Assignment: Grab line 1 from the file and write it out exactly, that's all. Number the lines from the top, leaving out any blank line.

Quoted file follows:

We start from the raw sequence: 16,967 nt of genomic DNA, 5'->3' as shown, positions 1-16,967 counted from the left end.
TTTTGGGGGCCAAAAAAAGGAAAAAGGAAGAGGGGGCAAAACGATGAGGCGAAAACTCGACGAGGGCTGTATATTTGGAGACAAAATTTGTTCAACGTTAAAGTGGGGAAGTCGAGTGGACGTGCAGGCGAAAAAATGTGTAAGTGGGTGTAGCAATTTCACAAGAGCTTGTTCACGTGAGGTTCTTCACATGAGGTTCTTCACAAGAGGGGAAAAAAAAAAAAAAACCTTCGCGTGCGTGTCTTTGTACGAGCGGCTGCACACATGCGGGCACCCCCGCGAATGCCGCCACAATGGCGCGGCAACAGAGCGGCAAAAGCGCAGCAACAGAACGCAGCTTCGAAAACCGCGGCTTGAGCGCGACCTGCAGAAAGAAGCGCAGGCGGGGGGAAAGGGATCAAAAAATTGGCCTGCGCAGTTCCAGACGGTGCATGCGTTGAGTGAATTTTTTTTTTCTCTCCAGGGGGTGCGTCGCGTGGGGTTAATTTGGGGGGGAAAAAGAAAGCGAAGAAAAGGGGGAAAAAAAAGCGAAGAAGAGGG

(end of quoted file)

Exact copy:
We start from the raw sequence: 16,967 nt of genomic DNA, 5'->3' as shown, positions 1-16,967 counted from the left end.